31
Every single person who I have ever talked to seems to have a love/hate relationship when it comes to Rob Zombie's artistic practices. If I mentioned his music, some think he should have ended his career after White Zombie, while others think that his latest material up to and including The Electric Warlock Acid Witch Satanic Orgy Celebration Dispenser. The same can be said for his involvement in the film industry with people either loving his throwback Grindhouse films House of 1000 Corpses and Devil's Rejects, or fans rejecting Zombie's credibility as a director for his reboot of the Halloween franchise. That being said, Zombie always keeps chugging along and has recently brought out a new bloody horror piece to the world: 31

31 originally began life with a teaser image featuring a bloodied clown mask alongside the numbers "31". The rumor mill boiled up all around it with some saying that it would continue Zombie's dormant Halloween franchise, with others expecting another film in the House of 1000 Corpses/Devil's Rejects universe. Fans quieted down after Zombie quelled their thoughts stating that it was based on an original story and that the numbers stood for October 31st. 

Now, Zombie's last film Lords of Salem was an excellent piece of artistic horror because he was given complete creative rights to the whole film, and he wanted to do the same with 31. That's why you may recall Zombie hosting two separate crowdfunding campaigns; the first was to ensure that he would be able to at least fund part of his film granting more control over it, and the second was because more fans wanted to contribute to the film. And, as the story goes, the film was filmed, the actors acted, and now the movie is out. 


Fans who are looking for a fun Zombie infested time are in for a treat as 31 was initially declined an R rating and was appraised with an NC-17 rating twice. After several revisions, the film was finally given a hard R rating. Zombie has promised that there will be a "Zombie Cut" of the film later on down the line, but for now we will have to roll with this trip. And, boy, what a trip it is. 

31 follows a group of carnival workers in 1976 in an RV as they make their way to their next performance. As horror movies go, they do not make it to their destination and are instead forcibly brought to a large building with a maze like design. There, the carnies are introduced to three incredibly wealthy, powdered aristocratic-like sadistic game makers who tells them they are to play a game called "31". They will have to survive for twelve hours in the maze as several psychopaths attempt to murder them. 

One of the best parts about 31  is quite simply the introduction where we get to meet Doom-Head played by Richard Brake. The best way I can describe Brake's Doom-Head is as a quasi-Joker like figure who is much, much more sadistic than cynical. As he talks directly into the camera, it almost makes you feel as if you're the one being trapped in the game of 31, but as soon as it's revealed he is talking to a pastor, you breathe a sense of relief.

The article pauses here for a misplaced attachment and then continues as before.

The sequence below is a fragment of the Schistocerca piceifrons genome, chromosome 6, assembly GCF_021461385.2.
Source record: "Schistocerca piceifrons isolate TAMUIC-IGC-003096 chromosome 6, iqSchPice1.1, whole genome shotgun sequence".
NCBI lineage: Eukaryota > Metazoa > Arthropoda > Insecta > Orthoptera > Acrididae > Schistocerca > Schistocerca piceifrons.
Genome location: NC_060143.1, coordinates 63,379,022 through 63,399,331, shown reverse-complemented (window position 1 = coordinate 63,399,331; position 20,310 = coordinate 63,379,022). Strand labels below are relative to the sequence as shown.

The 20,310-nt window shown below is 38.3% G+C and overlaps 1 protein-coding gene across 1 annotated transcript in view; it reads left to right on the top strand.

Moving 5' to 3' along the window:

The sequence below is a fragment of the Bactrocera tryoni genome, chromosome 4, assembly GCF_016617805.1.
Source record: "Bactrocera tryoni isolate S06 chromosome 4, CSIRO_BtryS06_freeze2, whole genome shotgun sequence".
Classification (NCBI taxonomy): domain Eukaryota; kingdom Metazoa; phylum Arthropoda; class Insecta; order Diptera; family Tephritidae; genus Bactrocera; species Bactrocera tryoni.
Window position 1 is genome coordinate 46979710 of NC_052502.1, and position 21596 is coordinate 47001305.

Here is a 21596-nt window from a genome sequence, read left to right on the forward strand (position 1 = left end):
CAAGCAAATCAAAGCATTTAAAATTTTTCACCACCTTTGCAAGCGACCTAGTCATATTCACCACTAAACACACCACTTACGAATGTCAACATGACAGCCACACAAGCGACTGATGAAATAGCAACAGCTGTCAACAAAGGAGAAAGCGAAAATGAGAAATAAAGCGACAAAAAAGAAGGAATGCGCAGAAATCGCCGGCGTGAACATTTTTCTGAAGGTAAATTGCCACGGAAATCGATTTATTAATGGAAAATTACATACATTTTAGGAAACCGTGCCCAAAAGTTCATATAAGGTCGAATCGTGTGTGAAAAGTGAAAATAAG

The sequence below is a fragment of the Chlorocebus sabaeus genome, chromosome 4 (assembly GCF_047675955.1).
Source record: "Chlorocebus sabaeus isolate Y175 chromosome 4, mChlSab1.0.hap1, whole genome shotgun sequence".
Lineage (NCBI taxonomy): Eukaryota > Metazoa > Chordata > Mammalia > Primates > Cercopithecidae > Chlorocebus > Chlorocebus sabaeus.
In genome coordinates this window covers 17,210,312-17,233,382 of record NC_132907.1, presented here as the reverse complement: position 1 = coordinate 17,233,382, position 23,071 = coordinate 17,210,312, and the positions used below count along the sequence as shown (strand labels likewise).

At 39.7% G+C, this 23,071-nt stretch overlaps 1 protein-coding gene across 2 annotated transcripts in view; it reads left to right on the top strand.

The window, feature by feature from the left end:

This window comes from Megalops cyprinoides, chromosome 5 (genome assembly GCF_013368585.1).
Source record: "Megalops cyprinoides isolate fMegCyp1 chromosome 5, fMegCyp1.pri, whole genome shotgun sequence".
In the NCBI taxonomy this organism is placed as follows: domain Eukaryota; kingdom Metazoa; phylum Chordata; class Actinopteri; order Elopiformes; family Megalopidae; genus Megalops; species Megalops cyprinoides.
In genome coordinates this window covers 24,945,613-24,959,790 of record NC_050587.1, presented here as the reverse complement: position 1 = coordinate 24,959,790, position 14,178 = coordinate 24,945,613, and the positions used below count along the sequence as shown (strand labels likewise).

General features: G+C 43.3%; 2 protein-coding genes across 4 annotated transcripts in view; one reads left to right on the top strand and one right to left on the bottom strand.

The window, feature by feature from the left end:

However, it's now that I will reveal the one thing that has always bother me about Zombie's works: The amount of unnecessary swearing. With the introductory scene with Brake, I thought his acting was on point and couldn't have been better. His speech was amazing, his gaze was unending, and his smile was just plain ol'crooked. But once a couple of fucks flew out of his mouth his speech didn't flow as well anymore and the words just did not seem natural. The same can be said for some of the other cast members' dialogue throughout the film; I understand you're going for the classic grindhouse film, but you need to find a way to let your characters swear stylishly with good effect when it just is not needed. The best villains in horror are the ones that can strike fear with elegance or a stare, not with twenty fucks in a matter of a minute; just look at Hannibal Lecter or Pinhead. 

After that wonderful intro, however, we are introduced to the carnival troupe. It's no surprise to see Sheri Moon Zombie or Jeff Daniel Phillips in leading roles alongside with a few others who had their presence made in Zombie's previous films, so if you're looking for new actors you are not going to get them here. But, having such a tight knit web of actors makes a lot of their interactions more genuine with the laughs easily rolling and the times just getting better and better. 

After they visit a gas station, the troupe moves onto a house where Halloween scarecrows decorate the middle of the road. And this is where the only dumb decision in the entire film is made: One of the troupe decides to get out and move the scarecrows, and then they are ambushed by a bunch of clowns, one of them is killed, and then they are taken to the large building with a giant maze.


The troupe is brought in front of three aristocratic judges (one of the helmed by the legendary Malcolm McDowell) who explain the rules of 31, and then give the odds of survival for each one of their contestants. They are introduced to the first psychopath there, Sick-Head (Pancho Moler), who is a Mexican midget dressed as a miniature Hitler with two knives. 

Now, the way 31 is presented is with a series of levels and designs much akeen to a survival-horror video game with amazing boss fights. Each time the troupe takes down one psychopath, they move onto the next area and encounter someone new. These psychopaths are the highlight of the film with both Torsten Voges' Death-Head and E.G. Daily's Sex-Head being my favorites. While Death-Head is a huge, lingering figure who wears a tutu and shouts in German, Sex-Head is a short little clown who uses knives and a chain to attack her victims. This fight was not only my favorite because it showed strategy and tactics from the protagonists in a horror film for once rather than the usual stupidity, but also because the two psychopaths combined together created an awesome, loving duo.